Automatic draft exemptions for clergymen are as traditionally American as Groundhog Day. But now comes heavyweight boxing champion Cassius Clay seeking to be excused from military service as a minister of the Black Muslim religion. How do you determine a bona fide clergyman? Where is the line to be drawn?

The questions get even stickier as seminaries suddenly find themselves with a growing number of unlikely applicants who didn’t like the prospect of slogging through Viet-Cong-infested jungles. The Selective Service System reports a record total of 101,069 American males in the draft-exempt IV-D classification for ministers of religion and divinity students.

Last month in Memphis, at the normally placid annual meeting of North American Reformed churchmen, the four-dees came in for candid scrutiny. David G. Colwell, burly pastor of First Congregational United Church of Christ in Washington, D. C., said flatly that he saw no good theological reason for automatic ministerial draft exemptions. Colwell’s fellow churchmen promptly rose to dispute his challenge, but none came up with a satisfying rebuttal. As the debate wore on, Colwell’s point began to sink in, and in the end he won the day. By a vote of fifty-five to fifteen (with ten abstentions from Canadian delegates), the North American Area Council of the World Alliance of Reformed and Presbyterian Churches adopted a proposal urging the government to treat clergy and clergy candidates “similarly to all professional personnel.”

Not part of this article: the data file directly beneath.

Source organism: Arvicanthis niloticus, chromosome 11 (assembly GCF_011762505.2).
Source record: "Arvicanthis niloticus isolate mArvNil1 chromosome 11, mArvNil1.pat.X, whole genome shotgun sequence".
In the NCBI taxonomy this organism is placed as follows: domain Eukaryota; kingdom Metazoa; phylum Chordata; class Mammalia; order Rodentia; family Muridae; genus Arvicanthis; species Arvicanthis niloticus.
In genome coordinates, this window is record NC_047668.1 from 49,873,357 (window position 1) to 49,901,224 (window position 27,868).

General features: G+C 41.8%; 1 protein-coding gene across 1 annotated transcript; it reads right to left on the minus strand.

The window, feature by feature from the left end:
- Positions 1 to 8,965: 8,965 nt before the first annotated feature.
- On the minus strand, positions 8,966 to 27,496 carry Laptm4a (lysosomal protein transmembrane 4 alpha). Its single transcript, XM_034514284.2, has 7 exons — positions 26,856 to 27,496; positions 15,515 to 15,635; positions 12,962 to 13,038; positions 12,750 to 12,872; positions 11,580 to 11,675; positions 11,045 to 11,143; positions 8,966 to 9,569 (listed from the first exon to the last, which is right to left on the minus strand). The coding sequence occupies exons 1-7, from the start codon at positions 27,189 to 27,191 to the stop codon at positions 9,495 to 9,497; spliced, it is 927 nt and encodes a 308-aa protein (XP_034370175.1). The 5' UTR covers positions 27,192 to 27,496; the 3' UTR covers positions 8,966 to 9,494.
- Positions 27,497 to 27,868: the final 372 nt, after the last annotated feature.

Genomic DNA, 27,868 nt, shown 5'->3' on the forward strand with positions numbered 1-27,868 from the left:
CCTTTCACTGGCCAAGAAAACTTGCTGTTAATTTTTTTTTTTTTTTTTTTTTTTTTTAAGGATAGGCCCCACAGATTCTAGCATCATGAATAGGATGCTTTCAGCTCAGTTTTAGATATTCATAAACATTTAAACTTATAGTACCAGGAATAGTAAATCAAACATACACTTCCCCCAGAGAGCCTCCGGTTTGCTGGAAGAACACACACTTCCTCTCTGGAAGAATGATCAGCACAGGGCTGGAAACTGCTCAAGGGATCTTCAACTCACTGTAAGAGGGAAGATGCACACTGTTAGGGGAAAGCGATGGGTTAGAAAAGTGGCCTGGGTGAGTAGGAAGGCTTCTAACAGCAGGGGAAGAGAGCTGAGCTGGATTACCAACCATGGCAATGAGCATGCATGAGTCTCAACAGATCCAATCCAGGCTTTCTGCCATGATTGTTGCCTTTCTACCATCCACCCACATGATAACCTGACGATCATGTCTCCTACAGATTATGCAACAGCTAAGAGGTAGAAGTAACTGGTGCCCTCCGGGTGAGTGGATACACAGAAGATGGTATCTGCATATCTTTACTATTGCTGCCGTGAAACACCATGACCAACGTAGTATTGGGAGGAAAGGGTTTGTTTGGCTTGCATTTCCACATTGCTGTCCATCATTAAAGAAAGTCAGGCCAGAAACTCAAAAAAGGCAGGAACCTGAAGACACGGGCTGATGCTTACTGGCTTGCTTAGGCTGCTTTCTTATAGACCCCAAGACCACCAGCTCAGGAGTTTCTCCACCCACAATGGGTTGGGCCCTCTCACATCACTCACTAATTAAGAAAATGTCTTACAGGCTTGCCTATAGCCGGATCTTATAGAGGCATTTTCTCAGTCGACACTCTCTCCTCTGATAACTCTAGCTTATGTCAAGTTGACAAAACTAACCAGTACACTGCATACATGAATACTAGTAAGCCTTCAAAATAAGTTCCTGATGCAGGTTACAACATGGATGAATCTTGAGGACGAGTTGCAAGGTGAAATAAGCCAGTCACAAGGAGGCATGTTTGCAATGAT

It was a timely move, because the Selective Service Act is now being restudied by a special presidential commission. Spokesmen predict some tightening of deferments when Congress legislates an extension of the act. The law is due for revision by June ...

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